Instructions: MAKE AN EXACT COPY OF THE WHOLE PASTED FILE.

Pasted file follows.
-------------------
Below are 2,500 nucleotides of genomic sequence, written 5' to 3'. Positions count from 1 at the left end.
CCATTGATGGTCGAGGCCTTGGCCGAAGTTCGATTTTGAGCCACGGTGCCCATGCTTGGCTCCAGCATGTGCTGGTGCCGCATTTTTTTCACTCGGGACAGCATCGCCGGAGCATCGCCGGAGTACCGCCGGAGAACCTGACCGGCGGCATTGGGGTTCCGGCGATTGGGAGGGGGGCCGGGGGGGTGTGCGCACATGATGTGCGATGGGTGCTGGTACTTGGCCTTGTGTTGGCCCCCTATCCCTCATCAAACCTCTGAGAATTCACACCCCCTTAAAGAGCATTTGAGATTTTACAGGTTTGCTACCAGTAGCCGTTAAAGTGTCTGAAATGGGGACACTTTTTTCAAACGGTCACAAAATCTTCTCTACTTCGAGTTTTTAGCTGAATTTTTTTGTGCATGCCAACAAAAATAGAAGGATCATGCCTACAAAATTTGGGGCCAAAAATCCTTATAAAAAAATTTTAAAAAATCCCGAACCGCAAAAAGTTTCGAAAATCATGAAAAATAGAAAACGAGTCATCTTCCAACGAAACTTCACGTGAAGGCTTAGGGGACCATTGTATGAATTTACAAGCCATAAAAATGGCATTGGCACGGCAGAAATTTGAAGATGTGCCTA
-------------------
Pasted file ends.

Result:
Below are 2,500 nucleotides of genomic sequence, written 5' to 3'. Positions count from 1 at the left end.
CCATTGATGGTCGAGGCCTTGGCCGAAGTTCGATTTTGAGCCACGGTGCCCATGCTTGGCTCCAGCATGTGCTGGTGCCGCATTTTTTTCACTCGGGACAGCATCGCCGGAGCATCGCCGGAGTACCGCCGGAGAACCTGACCGGCGGCATTGGGGTTCCGGCGATTGGGAGGGGGGCCGGGGGGGTGTGCGCACATGATGTGCGATGGGTGCTGGTACTTGGCCTTGTGTTGGCCCCCTATCCCTCATCAAACCTCTGAGAATTCACACCCCCTTAAAGAGCATTTGAGATTTTACAGGTTTGCTACCAGTAGCCGTTAAAGTGTCTGAAATGGGGACACTTTTTTCAAACGGTCACAAAATCTTCTCTACTTCGAGTTTTTAGCTGAATTTTTTTGTGCATGCCAACAAAAATAGAAGGATCATGCCTACAAAATTTGGGGCCAAAAATCCTTATAAAAAAATTTTAAAAAATCCCGAACCGCAAAAAGTTTCGAAAATCATGAAAAATAGAAAACGAGTCATCTTCCAACGAAACTTCACGTGAAGGCTTAGGGGACCATTGTATGAATTTACAAGCCATAAAAATGGCATTGGCACGGCAGAAATTTGAAGATGTGCCTA